Recipients of the 2001 Chinese Contemporary Art Award, conceptual artists Sun Yuan and Peng Yu are known for making controversial installations that use human fat, stuffed animal bodies, and machinery to offer satirical commentary about Chinese society.Read More
Born in Beijing and Heilongjiang, Sun Yuan and Peng Yu studied Oil Painting at the Central Academy of Fine Arts, graduating in 1994 and 1995. The pair has been working collaboratively in Beijing since the late 1990s and got married in 2000.
Sun Yuan and Peng Yu's large-scale installations tend to generate controversy for using human and animal material to contest political activity and moral boundaries.
Yuan and Yu's video installation Dogs That Cannot Touch Each Other (2003) shown as part of the 2017 group exhibition Art and China After 1989: Theater of the World at the Guggenheim Museum generated much controversy for showing fighting dogs strapped to treadmills trying to attack one another.
The work was pulled from the exhibition, alongside two others, after the New York Times published a preview that caught the attention of animal-rights activists. A petition circulated accusing the museum of animal torture. The video remained in the exhibition, frozen on the video's title card to avoid further criticism.
Old Persons Home (2007), a parody of the U.N., showed 13 life-size sculptures of elderly world leaders on dynamoelectric wheelchairs, senile and toothless, set to randomly roll around the exhibition space at a slow pace, colliding into one another.
Just as horrifying and realistic, Angel (2008), a fibreglass sculpture of an angel with grotesque flesh-covered wings, sees the elderly creature splattered on the ground, with white hair and white tunic, wrinkles and moles visibly apparent.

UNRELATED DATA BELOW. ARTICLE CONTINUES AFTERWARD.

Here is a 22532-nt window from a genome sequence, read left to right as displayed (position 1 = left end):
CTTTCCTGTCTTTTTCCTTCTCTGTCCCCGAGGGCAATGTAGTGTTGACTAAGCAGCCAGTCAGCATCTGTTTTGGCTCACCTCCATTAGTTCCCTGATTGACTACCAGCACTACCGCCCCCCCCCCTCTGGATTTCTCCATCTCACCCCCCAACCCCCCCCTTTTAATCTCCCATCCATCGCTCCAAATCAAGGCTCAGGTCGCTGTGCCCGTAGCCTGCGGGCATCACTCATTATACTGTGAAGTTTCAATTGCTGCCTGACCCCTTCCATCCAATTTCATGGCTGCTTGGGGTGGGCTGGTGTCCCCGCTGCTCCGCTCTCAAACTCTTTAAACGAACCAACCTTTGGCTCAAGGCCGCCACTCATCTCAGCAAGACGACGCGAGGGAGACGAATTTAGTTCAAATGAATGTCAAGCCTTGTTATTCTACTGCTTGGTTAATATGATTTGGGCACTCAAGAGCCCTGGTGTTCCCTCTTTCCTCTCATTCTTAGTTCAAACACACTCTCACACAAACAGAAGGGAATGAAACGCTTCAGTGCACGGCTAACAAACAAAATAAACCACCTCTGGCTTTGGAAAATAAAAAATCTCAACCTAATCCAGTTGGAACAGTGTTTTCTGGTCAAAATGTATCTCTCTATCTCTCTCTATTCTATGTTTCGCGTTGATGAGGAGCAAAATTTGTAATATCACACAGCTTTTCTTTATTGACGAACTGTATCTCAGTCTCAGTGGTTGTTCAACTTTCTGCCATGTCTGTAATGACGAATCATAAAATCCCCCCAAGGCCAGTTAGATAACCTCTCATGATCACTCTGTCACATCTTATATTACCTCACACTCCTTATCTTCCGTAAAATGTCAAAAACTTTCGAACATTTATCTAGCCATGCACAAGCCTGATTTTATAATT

Civilization Pillar (2001—2019), a tall yellow pillar made from human fat, paraffin wax, and petroleum jelly, serves as representation of human excess, referring to the unused food energy stored in the body, extracted through cosmetic procedures.
Commissioned by the Guggenheim Museum, Can't Help Myself (2016) sought to evoke the mechanical relationships between people and state, replicating the conditions of surveillance and warfare around border control.
The installation showed a stainless-steel robot in a white room, wiping away at a pool of blood-red liquid. Viewed from behind clear acrylic walls, it was programmed to contain the liquid to a certain area of the room. Mechanical arms frantically shove the liquid back in place once the machine's sensors detect the liquid has strayed too far, leaving red stains and splatters.
Sun Yuan and Peng Yu are the recipients of the 2001 Contemporary Chinese Art Award and the 2010 Credit Suisse Today Award.
Sun Yuan and Peng Yu have shown their work widely across Asia, Europe, North America, and the U.K.
Select solo exhibitions include Arario Gallery, Shanghai (2019); Galleria Continua, San Gimignano (2019, 2011); Galerie Perrotin, Paris (2013); Hammer Museum, Los Angeles (2012); Arario Gallery, Seoul (2011); Tang Contemporary Art, Beijing (2009); Osage, Hong Kong (2009); and F2 Gallery, Beijing (2005).
Select group exhibitions include May You Live in Interesting Times, 58th Venice Biennale (2019); K11 Museum, Shenyang (2018); Guggenheim Museum, Bilbao (2018); Guggenheim Museum, New York (2017); National Gallery of Australia, Canberra (2017); 11th Shanghai Biennale (2016); Qatar Museums, Doha (2016); Yuz Museum, Shanghai (2015, 2014); National Taiwan Museum of Fine Arts (2013); National Museum of China, Beijing (2012); Rockbund Art Museum, Shanghai (2012); and documenta 13, Kassel (2012).
The artists' website can be found here. Peng Yu's Instagram can be found here.
Elaine YJ Zheng | Ocula | 2021